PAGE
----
Some people believe that hard money loans are last resorts. According to this belief, someone would only apply for this type of loan because they cannot secure financing from a traditional institution. While there are situations when this kind of lender will approve a loan to someone going through a difficult financial time, that is more the exception than the rule. 

When is a Lender Likely to Provide the Financing? 

If you are attempting to fund a project involving commercial real estate, your personal financial situation may be less of an issue. The property’s current market value will be of greater importance. Since the regulations associated with seizing commercial real estate that’s pledged as collateral are less complicated, the lender may be willing to take a chance.

The lender may also be willing to work with you if the purpose of the loan is to refinance current debt associated with your commercial building project. This is often the case when the bridge loan you secured to start the project is about to reach the settlement date. Refinancing and using the money to pay off the previous debt buys more time to either sell the property to an interested buyer or allow it to begin generating the revenue needed to eventually pay off the amount owed. 

How About Primary Residential Properties? 

The typical hard money lender is reluctant to approve a loan when you are attempting to use your primary residence as the collateral. Part of the reason is that hard money lenders are usually individuals or smaller groups rather than large corporations. They don’t like the idea of having to evict someone if the debtor defaults on the loan. 

Another factor has to do with the time and expense associated with foreclosing on a private residence. Even when there is no doubt that you defaulted on the loan, the process of gaining control of the property, getting you and your family out of the home, and doing whatever it takes to prepare the property for resale can be complicated. That’s partly due to the regulations related to residential foreclosures and partly due to the expense of preparing the property for listing.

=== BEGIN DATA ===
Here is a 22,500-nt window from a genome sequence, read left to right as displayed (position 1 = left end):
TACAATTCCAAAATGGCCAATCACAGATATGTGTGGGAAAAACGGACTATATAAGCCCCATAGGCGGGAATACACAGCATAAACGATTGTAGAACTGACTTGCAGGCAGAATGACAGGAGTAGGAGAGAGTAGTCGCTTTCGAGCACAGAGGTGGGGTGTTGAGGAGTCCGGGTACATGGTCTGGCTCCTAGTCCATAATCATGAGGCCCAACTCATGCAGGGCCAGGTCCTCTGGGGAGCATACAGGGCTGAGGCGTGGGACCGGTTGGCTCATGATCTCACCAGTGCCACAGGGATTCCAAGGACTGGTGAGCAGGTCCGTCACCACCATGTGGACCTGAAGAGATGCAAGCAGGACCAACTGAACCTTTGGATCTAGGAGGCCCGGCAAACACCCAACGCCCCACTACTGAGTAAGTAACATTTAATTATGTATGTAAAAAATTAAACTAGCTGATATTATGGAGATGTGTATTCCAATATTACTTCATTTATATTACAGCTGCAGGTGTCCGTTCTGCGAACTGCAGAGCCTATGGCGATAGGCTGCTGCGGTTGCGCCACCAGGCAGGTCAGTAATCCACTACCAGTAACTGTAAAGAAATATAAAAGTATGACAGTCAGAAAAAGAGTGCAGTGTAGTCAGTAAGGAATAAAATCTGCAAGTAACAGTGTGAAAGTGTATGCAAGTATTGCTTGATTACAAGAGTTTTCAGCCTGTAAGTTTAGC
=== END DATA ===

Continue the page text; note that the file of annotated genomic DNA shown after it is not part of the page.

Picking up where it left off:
So Who Does Use Hard Money Loans?

Most seekers of hard loans are entrepreneurs. Specifically, they have an idea for a short-term project that is likely to generate a hefty return sooner rather than later. Since most hard money loans come with two-year terms and rarely exceed five years, this financing option a good fit. 

Consider an entrepreneur who has decided to purchase a residential or commercial property, make some upgrades, and then place the property back on the market. In the best-case scenario, that improved property will yield enough money to repay the loan balance and leave the seller with a tidy profit. Part of that profit can be used as a down payment on another property while the remainder of the purchase price is supplied by the hard money lender. If the entrepreneur has a knack for finding properties with potential and flipping them quickly, the same lender will be happy to work with that client repeatedly. 

The key here is that the entrepreneur has his or her finances in order. While there may be some issues that drove down the credit score, they happened several years ago. What the lender sees on the applicant’s credit reports is plenty of positive comments over the last few years. The applicant doesn’t have much in the way of debt, makes payments on time, and in general does a good job managing money. The fact the applicant is doing fine now matters more than the events of several years back that are still impacting the credit score. 

Hard money lenders sometimes approve loans when applicants have some other type of project in mind. For example, it’s not unusual for a borrower to use the funds to make investments in stocks or bonds. Assuming the investment has a good chance of generating a reasonable return before the loan’s settlement date, the investor can set aside those returns in some type of interest-bearing account and have the cash on hand to finish paying off the loan. 

Keep in mind the investor/applicant still needs to provide some type of collateral. Lenders who would balk at accepting the applicant’s primary residence as security would usually be fine with the pledging of a second home, a tract of land, or some other type of real estate. As long as the equity in the secondary property is sufficient to cover the total loan, there’s a good chance of being approved. 

Remember that hard money loans are a way to achieve a goal without going through the hassle associated with securing a traditional mortgage or having to use cash reserves. People who are reliable and manage their money responsibly are great candidates for this type of financing. This is true even if their credit scores still reflect rough times from several years ago. If you have an idea and need financing to get it off the ground, consider this option. It could be the best move you ever make.